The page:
“The data is not a true reflection of reality in India” Interview with Société Générale India Economist
Doubts over the true growth pace of India’s economy have plagued market analysts since the government changed its GDP methodology in 2015 and were recently exacerbated by the growth figures for the October-December period. While a sharp slowdown in the October to December period was expected due to a cash crunch caused by the government’s demonetization, official figures showed that growth barely skipped a beat and the economy expanded 7.0% annually—one of the best results in the world. Against this confusing backdrop, we spoke with one of our panel members, India Economist Kunal Kumar Kundu from Société Générale, about the effects of the government’s demonetization, his take on the GDP figures and the overall picture for the economy going forward.
Kunal Kumar Kundu is the India economist at Société Générale CIB based in India, where he has been since August 2013. Kunal has more than 17 years of experience in financial research and has held a variety of roles in global finance. He started his career as a journalist with Dalal Street Investment Journal (one of India's leading investment magazines) in 1996 and has a Master's in Economics along with post-graduate diplomas in Business Management and Equity Research & Analysis.
FocusEconomics: How have your forecasts been affected by the government’s demonetization?
Kunal Kundu: Removing 86% of the currency in one fell swoop from an economy that is predominantly cash-based (approx 80% of transactions take place in cash) ought to have had an impact on India’s overall economic activity. We believe that India’s informal sector, which accounts for roughly 80% of employment and roughly 40% of GDP, is likely to have been the most affected given that the majority of transactions in this space take place in cash. Crimped demand, especially in rural areas, ensuing falling capacity utilisation and weakening business confidence ought to have resulted in a far lower growth rate than India would be comfortable with. The sharp drop in headline CPI to sub-4% corroborates our fear. We believe the currency shortage will last at least until the end of March 2017, if not later, before things eventually return to normal. As per data from the Reserve Bank of India (RBI), India could achieve remonetisation (the introduction of new currency notes in lieu of the scrapped old ones) to the extent of 60% during the three-and-a-half month period post demonetization.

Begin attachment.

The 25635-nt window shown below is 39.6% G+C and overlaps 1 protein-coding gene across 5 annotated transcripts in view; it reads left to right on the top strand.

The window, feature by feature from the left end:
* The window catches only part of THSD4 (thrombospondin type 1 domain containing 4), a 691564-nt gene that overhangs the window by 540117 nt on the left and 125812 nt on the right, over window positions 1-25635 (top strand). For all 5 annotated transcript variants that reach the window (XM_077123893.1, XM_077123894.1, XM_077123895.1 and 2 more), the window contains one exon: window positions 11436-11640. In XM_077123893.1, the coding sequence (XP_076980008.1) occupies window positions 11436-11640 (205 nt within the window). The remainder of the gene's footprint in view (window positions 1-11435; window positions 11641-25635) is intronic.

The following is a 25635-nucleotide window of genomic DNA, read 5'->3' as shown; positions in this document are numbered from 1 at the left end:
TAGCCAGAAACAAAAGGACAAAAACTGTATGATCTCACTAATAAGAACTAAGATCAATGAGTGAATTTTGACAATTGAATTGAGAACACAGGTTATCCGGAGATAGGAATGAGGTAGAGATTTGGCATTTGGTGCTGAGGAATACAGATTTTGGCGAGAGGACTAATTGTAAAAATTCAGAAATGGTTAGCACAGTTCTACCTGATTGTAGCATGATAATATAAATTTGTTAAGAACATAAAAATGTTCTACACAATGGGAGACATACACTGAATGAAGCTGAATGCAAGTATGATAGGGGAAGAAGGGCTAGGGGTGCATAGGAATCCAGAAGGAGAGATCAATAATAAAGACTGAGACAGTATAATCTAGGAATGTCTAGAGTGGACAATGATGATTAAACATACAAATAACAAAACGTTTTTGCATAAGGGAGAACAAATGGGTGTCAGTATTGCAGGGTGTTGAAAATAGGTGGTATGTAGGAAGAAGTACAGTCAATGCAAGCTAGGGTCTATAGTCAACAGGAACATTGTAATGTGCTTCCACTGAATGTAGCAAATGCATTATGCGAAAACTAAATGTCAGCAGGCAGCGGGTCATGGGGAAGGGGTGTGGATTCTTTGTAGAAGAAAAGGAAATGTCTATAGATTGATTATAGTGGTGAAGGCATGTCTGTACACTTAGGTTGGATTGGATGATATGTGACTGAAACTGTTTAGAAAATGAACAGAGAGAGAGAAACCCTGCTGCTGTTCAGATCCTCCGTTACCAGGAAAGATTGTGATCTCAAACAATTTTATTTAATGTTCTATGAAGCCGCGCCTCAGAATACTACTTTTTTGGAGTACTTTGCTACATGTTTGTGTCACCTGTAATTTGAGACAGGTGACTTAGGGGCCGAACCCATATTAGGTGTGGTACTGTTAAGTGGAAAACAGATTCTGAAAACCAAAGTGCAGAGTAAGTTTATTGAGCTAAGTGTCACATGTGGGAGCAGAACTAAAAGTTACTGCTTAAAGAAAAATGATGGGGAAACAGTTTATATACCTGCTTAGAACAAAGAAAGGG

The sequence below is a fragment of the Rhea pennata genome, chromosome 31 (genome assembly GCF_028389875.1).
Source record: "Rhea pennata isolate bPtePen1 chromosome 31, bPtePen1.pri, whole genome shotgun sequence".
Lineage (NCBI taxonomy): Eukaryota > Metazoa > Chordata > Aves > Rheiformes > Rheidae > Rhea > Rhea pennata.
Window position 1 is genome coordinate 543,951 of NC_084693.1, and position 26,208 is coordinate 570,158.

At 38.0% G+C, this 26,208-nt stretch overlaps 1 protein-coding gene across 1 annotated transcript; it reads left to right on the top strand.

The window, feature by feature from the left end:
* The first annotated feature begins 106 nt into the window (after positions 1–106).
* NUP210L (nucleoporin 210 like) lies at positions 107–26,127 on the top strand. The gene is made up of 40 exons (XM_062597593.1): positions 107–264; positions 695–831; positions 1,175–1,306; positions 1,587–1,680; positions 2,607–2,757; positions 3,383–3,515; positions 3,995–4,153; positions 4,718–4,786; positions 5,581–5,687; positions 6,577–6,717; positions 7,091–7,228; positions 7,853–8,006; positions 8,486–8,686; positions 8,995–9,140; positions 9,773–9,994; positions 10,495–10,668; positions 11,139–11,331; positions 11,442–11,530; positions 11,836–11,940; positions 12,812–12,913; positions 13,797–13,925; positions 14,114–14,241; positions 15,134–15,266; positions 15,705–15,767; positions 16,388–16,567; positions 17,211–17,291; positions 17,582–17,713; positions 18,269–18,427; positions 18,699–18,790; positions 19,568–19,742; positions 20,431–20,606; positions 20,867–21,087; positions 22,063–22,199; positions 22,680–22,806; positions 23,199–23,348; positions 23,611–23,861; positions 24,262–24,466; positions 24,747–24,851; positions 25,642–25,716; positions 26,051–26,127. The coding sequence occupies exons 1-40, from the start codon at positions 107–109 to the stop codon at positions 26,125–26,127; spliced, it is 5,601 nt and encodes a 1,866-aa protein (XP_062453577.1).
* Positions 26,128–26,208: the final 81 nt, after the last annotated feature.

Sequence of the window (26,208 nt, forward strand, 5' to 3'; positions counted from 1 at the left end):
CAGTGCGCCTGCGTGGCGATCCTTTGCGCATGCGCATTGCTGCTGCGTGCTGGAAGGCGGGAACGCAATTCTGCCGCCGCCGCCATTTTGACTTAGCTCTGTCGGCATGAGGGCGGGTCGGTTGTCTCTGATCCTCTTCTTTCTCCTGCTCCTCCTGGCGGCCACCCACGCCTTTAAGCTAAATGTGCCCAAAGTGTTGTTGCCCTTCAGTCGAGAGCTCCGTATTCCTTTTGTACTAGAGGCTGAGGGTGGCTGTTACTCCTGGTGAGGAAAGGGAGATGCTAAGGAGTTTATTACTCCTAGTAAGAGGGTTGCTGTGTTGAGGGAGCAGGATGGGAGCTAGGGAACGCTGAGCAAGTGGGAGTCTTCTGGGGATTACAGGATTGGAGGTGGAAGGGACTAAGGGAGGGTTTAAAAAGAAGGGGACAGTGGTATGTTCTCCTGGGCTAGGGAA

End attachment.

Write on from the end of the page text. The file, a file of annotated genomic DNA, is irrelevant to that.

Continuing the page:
According to a study by India’s largest organisation of manufacturers, the All India Manufacturers’ Organisation (AIMO), in the first 34 days following demonetisation, micro and small scale industries suffered 35% job losses and a 50% dip in revenue. The AIMO, which represents over 300,000 MSME and large-scale industries engaged in manufacturing and export activities, also projected a drop in employment of 60% and loss in revenue of 55% before March 2017. According to the study, the factors that have contributed to the impact include zero cash inflow, rules curtailing cash withdrawals, staff absenteeism, a weaker rupee, choked fundraising options, the inability of banks to work on proposals and a derailed real estate sector, among other factors.
We believe that a large number of job losses will lead to a highly stressed household sector and hence weakening consumption. Evidence suggests that investment dropped substantially in calendar 4Q16. We expect investments to remain weak or weaken even further in the current year, and this in turn will further impact the household sector. Hence we do not expect the pain to go away in two quarters but rather to continue for at least four quarters, if not more. Essentially, we believe that as the private investment recovery gets pushed back further, household stress is set to continue, leading to a negative spiral.
Click on the image above to open a full-size version
FE: What is your view on the recently released official GDP data?
KK: India’s official 3QFY17 (April 2016 to March 2017) GDP data surprised all and sundry. In fact, by suggesting a real GPD growth of 7% yoy, as compared to market expectations of 6.1% yoy, it managed to surprise every economist polled by Bloomberg (where the highest forecast was 6.9% yoy). At the disaggregated level, however, the data raises more questions than it answers as it contradicts other official data and even some high frequency data. We believe that this data, in all probability, will be revised downward.